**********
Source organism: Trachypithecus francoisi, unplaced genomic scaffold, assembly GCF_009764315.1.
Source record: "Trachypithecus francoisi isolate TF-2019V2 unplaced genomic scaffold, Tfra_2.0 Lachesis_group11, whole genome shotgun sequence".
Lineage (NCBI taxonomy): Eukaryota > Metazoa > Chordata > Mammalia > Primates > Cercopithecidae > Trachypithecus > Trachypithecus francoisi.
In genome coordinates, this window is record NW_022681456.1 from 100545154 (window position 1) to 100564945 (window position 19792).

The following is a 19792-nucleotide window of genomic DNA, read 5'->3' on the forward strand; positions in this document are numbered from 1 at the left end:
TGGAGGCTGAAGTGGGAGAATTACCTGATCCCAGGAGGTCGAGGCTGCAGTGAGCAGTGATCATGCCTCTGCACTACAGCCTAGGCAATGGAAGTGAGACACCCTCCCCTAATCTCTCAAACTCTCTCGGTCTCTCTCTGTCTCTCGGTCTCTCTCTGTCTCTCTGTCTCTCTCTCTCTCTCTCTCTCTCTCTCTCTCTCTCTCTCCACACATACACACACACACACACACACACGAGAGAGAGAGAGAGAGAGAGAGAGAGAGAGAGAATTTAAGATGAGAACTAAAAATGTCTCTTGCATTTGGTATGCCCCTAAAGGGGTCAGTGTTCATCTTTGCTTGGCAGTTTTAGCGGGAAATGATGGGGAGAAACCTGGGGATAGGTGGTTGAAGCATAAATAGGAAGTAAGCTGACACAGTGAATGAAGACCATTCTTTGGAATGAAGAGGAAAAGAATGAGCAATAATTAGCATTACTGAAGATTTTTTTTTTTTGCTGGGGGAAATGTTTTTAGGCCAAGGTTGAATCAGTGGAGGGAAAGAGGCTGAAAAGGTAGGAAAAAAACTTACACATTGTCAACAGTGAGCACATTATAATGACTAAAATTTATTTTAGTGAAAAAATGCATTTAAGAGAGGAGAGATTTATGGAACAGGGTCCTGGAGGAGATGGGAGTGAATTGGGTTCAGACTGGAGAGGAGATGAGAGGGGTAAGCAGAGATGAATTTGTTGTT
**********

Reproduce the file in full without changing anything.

Source organism: Trachypithecus francoisi, unplaced genomic scaffold, assembly GCF_009764315.1.
Source record: "Trachypithecus francoisi isolate TF-2019V2 unplaced genomic scaffold, Tfra_2.0 Lachesis_group11, whole genome shotgun sequence".
Lineage (NCBI taxonomy): Eukaryota > Metazoa > Chordata > Mammalia > Primates > Cercopithecidae > Trachypithecus > Trachypithecus francoisi.
In genome coordinates, this window is record NW_022681456.1 from 100545154 (window position 1) to 100564945 (window position 19792).

The following is a 19792-nucleotide window of genomic DNA, read 5'->3' on the forward strand; positions in this document are numbered from 1 at the left end:
TGGAGGCTGAAGTGGGAGAATTACCTGATCCCAGGAGGTCGAGGCTGCAGTGAGCAGTGATCATGCCTCTGCACTACAGCCTAGGCAATGGAAGTGAGACACCCTCCCCTAATCTCTCAAACTCTCTCGGTCTCTCTCTGTCTCTCGGTCTCTCTCTGTCTCTCTGTCTCTCTCTCTCTCTCTCTCTCTCTCTCTCTCTCTCTCTCCACACATACACACACACACACACACACACGAGAGAGAGAGAGAGAGAGAGAGAGAGAGAGAGAATTTAAGATGAGAACTAAAAATGTCTCTTGCATTTGGTATGCCCCTAAAGGGGTCAGTGTTCATCTTTGCTTGGCAGTTTTAGCGGGAAATGATGGGGAGAAACCTGGGGATAGGTGGTTGAAGCATAAATAGGAAGTAAGCTGACACAGTGAATGAAGACCATTCTTTGGAATGAAGAGGAAAAGAATGAGCAATAATTAGCATTACTGAAGATTTTTTTTTTTTGCTGGGGGAAATGTTTTTAGGCCAAGGTTGAATCAGTGGAGGGAAAGAGGCTGAAAAGGTAGGAAAAAAACTTACACATTGTCAACAGTGAGCACATTATAATGACTAAAATTTATTTTAGTGAAAAAATGCATTTAAGAGAGGAGAGATTTATGGAACAGGGTCCTGGAGGAGATGGGAGTGAATTGGGTTCAGACTGGAGAGGAGATGAGAGGGGTAAGCAGAGATGAATTTGTTGTT